In taking leave of this work, we must observe, that although there is much in it familiar to almost every reader, yet the fair author's descriptions are very elegant and animated', her observations generally sensible and judicious, and her style displays much vivacity. A most agreeable travelling companion she must have been; and there is even much pleasure in accompanying her in these' Sketches.'
[for The Literary Chronicle.]
The theatres in France have long been under the immediate control of the government, and various regulations have at different periods been made respecting them. In1 November, 1790i a decree was passed, and which stilT continues in force, enacting, that a deciine on every franc of the price of admission at all places of public amusement, should be collected for the use of the poor,—that is, one tenth part of the receipts. ,
It is somewhat curious to find this very tax proposed in England, to Mr. Secretary Walsingham, in 1586, by some zealous person, as a trifling compensation for the immorality of stage plays. 'If this mischief must be tolerated,' says the memorial, 'let every stage in London pay a weekly pension to the poor; that ex hoc malo proveniat aliquot! bonum: but it is rather to be wished that plays might be used as Apollo did his laughing—semel in anno.' Extremes meet, and thus we see a profligate French government acting on the principle of an overrighteous English puritan.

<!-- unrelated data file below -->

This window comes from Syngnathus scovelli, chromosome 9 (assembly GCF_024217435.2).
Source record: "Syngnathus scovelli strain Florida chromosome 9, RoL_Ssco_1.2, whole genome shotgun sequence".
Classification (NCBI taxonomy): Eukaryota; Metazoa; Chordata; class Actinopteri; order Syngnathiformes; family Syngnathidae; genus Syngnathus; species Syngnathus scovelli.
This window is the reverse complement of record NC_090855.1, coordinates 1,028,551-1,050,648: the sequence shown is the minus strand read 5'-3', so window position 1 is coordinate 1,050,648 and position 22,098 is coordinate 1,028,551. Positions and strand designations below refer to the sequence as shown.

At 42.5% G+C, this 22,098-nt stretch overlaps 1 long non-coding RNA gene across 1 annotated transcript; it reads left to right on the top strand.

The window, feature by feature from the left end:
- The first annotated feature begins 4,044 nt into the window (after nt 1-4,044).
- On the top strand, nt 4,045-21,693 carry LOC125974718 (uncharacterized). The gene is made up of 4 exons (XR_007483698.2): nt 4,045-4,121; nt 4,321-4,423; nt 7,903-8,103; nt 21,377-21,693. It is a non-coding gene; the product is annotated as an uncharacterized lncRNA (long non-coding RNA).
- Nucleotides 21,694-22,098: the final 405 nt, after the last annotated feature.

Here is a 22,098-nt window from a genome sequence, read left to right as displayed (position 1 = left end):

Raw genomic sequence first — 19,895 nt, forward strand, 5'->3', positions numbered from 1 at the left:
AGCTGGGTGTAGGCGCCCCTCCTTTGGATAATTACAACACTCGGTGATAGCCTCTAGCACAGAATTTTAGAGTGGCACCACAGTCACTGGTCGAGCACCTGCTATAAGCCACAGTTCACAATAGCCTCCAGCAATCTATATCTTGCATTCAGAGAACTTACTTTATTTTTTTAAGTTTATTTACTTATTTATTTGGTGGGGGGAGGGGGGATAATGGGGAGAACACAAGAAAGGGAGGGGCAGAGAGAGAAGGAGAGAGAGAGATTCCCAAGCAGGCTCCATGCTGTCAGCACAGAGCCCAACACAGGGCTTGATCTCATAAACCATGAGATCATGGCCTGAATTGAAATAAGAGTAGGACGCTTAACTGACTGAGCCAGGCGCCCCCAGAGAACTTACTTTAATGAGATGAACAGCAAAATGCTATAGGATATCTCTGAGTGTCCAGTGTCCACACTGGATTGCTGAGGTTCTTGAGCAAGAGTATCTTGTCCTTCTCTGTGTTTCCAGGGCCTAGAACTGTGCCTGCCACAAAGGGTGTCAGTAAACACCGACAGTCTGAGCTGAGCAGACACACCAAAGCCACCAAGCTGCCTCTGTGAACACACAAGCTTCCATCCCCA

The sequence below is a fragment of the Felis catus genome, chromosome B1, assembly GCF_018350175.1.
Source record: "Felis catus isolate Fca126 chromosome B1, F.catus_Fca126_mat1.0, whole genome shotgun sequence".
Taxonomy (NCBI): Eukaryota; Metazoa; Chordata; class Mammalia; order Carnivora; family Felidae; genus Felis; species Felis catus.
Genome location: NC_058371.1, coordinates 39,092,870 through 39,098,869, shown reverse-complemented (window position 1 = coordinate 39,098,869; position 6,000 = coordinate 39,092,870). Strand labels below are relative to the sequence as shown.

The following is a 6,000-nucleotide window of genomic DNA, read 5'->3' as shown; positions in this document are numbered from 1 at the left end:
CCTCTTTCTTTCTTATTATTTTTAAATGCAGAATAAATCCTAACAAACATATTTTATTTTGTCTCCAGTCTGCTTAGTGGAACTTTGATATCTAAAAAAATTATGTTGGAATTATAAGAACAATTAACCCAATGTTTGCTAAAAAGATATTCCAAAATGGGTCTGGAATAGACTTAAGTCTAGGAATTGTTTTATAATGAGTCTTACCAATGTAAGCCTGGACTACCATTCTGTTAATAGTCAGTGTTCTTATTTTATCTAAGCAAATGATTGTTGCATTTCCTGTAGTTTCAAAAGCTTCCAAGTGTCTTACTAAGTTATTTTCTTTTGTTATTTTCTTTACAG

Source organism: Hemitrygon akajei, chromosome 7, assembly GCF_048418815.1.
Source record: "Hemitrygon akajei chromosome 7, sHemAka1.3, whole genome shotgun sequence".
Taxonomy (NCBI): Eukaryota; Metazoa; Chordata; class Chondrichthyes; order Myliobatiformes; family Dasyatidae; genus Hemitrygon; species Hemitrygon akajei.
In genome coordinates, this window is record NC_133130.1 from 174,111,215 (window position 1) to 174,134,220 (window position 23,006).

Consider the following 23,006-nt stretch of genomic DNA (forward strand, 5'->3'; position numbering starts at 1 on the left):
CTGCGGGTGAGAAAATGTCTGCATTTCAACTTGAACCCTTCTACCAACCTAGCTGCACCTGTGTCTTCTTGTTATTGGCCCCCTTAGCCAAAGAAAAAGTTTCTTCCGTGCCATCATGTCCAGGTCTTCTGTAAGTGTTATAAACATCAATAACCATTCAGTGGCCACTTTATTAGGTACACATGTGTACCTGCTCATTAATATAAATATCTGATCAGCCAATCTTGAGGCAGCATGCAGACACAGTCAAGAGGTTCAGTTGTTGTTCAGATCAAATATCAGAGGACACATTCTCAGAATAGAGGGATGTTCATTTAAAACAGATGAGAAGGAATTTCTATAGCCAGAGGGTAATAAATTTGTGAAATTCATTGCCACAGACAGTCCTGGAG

The produce of this tax for six years, from 1811 to 1816, a period in which so many extraordinary events have occurred, serves as a kind of morul thermometer, to shew to how little vicissitude of feeling the public mind of France is subject, and with what regularity the course of amusement has gone on during the Austrian campaign,— the retreat from Moscow,—the capture of Paris,—and the establishment, expulsion, and re-establishment of the Bourbons. The following is the produce of the duty in francs:—